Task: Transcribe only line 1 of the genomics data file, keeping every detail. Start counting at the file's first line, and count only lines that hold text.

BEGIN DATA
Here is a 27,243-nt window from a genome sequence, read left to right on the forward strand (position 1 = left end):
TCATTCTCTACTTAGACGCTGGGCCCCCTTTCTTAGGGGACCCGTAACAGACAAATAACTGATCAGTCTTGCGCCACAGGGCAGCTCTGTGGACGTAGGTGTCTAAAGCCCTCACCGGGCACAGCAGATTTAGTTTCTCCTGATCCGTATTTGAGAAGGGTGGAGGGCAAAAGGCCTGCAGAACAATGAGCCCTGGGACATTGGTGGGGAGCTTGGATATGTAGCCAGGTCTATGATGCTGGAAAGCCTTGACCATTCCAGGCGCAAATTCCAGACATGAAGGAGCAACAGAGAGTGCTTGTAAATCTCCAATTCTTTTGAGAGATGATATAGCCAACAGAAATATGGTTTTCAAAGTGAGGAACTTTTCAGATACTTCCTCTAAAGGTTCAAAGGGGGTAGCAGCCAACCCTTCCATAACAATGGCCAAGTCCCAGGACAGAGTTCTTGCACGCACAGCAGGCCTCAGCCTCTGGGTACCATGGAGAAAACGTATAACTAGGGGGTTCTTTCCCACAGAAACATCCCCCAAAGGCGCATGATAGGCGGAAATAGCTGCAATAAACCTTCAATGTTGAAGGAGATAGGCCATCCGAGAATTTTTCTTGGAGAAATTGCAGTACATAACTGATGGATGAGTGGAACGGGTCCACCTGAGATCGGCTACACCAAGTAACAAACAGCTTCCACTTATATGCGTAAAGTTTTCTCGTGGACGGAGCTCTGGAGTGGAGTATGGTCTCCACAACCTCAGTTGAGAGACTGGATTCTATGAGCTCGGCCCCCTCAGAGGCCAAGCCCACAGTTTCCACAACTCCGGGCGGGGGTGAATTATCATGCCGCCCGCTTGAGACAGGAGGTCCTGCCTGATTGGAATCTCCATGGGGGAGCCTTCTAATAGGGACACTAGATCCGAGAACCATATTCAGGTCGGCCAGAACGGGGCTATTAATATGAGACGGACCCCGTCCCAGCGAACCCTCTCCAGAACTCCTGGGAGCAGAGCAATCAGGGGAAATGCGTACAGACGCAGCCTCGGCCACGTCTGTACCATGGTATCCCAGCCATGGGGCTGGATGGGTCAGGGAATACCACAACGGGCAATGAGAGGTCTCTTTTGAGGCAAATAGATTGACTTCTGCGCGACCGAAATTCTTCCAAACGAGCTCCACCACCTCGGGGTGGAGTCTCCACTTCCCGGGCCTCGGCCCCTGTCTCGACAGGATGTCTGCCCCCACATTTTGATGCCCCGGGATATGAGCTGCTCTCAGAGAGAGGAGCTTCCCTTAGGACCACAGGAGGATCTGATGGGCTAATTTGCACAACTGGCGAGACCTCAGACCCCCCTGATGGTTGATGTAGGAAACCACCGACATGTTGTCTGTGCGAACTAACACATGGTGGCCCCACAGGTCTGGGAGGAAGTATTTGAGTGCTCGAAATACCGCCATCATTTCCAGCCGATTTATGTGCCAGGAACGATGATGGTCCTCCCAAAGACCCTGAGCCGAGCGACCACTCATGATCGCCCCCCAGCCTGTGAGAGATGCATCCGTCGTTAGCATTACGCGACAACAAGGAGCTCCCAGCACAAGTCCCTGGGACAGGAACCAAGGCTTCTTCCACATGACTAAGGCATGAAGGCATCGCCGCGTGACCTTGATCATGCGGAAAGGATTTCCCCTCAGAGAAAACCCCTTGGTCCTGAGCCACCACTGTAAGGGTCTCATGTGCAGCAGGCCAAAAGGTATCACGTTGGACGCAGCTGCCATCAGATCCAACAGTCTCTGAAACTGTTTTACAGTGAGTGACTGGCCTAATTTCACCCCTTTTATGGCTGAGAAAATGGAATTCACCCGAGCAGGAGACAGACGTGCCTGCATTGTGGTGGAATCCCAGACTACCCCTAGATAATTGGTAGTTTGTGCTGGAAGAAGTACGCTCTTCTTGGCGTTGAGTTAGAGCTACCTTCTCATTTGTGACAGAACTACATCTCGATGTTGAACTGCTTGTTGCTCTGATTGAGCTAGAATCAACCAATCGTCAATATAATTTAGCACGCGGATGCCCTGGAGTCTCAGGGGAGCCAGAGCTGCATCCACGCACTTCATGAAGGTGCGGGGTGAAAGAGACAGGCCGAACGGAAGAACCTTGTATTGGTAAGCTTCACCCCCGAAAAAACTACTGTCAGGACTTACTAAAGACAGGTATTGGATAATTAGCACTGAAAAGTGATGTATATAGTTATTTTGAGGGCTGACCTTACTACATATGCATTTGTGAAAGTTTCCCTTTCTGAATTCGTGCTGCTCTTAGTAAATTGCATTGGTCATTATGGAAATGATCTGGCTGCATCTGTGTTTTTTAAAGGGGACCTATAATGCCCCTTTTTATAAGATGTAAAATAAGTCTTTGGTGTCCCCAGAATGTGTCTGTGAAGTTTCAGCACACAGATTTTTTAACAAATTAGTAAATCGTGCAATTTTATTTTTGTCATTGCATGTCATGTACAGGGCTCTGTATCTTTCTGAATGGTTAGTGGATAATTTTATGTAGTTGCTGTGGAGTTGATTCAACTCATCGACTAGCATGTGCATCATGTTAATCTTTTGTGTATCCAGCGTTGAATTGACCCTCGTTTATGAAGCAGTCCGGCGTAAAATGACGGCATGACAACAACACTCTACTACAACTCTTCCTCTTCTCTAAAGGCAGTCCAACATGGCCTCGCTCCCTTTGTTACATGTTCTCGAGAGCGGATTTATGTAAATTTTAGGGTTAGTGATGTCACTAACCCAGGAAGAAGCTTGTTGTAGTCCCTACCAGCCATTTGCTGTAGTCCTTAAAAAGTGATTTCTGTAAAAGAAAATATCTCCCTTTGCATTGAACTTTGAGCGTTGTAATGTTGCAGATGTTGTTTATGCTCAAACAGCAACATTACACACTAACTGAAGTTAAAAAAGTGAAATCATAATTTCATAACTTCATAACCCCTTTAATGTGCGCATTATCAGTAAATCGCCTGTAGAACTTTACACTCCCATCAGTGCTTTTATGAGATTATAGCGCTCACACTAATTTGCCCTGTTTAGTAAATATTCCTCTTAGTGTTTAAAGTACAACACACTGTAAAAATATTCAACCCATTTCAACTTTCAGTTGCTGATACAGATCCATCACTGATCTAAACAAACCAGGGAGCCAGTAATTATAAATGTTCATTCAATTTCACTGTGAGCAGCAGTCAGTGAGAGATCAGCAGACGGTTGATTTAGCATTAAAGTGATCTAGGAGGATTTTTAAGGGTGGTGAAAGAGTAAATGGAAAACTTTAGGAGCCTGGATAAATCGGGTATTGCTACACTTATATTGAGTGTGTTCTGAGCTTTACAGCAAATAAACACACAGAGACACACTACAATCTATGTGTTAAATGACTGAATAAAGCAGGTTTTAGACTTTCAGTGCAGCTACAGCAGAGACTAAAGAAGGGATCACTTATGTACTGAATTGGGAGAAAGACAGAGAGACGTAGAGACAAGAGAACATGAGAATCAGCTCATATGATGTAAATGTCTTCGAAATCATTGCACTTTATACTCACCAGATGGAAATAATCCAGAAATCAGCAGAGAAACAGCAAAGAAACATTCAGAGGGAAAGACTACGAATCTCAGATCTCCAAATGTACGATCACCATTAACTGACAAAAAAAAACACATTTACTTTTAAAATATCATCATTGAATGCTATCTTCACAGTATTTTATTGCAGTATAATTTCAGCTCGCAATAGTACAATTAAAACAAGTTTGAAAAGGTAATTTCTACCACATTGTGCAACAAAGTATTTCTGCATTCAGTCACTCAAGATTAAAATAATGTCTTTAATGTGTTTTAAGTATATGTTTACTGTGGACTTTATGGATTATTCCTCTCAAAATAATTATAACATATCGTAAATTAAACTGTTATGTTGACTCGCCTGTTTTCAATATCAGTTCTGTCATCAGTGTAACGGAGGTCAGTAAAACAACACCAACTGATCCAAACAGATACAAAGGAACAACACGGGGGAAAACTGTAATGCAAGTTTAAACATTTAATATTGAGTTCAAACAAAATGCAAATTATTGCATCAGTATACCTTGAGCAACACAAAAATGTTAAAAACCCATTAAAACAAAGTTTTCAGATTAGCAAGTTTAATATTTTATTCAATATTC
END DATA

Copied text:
Here is a 27,243-nt window from a genome sequence, read left to right on the forward strand (position 1 = left end):